Background: Fetal alcohol exposure affects 1 in 100 children making it the leading cause of mental retardation in the US. It has long been known that alcohol affects cerebellum development and function. However, the underlying molecular mechanism is unclear.
Methodology/principal findings: We demonstrate that CREB binding protein (CBP) is widely expressed in granule and Purkinje neurons of the developing cerebellar cortex of naïve rats. We also show that exposure to ethanol during the 3(rd) trimester-equivalent of human pregnancy reduces CBP levels. CBP is a histone acetyltransferase, a component of the epigenetic mechanism controlling neuronal gene expression. We further demonstrate that the acetylation of both histone H3 and H4 is reduced in the cerebellum of ethanol-treated rats.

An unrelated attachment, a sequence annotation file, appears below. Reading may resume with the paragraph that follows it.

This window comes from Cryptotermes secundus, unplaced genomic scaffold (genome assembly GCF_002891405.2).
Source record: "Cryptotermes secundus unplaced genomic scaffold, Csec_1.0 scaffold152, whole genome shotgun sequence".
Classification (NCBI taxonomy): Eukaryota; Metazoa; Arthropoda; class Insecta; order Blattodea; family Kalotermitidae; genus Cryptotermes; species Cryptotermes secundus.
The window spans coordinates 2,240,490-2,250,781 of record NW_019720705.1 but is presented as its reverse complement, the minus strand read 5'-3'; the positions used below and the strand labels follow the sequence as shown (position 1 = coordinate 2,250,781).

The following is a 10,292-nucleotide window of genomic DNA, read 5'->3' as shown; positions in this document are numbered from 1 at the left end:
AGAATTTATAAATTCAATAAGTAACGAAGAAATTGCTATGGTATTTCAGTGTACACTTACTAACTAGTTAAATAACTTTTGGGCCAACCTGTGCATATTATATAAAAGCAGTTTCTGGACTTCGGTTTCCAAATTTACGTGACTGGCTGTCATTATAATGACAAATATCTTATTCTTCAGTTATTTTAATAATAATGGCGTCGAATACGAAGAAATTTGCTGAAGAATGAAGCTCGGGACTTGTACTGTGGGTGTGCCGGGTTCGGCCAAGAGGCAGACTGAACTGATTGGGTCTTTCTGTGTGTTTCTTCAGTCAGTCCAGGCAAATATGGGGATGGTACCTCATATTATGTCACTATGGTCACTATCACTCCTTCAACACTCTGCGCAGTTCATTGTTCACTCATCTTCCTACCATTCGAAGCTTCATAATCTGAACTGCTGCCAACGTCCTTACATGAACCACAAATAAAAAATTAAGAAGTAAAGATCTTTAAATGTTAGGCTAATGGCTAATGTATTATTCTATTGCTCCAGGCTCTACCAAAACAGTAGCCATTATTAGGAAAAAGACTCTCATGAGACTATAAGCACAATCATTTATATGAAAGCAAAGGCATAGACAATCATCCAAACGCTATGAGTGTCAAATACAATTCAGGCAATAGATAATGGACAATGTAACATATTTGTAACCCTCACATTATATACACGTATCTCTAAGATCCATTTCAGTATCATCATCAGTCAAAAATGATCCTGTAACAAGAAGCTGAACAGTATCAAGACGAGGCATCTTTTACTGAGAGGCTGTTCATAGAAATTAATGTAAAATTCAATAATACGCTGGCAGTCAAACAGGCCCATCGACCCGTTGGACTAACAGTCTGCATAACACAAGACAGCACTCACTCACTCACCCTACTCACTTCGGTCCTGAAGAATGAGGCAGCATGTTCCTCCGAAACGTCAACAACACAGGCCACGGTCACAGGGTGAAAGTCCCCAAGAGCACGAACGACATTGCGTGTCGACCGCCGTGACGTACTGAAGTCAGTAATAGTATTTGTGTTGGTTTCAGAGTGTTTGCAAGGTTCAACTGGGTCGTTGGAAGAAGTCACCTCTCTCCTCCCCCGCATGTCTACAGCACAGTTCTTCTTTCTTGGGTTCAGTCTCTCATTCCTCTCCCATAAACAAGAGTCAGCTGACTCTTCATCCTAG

Conclusions/significance: These findings indicate that ethanol exposure decreases the expression and function of CBP in the developing cerebellum. This effect of ethanol may be responsible for the motor coordination deficits that characterize fetal alcohol spectrum disorders.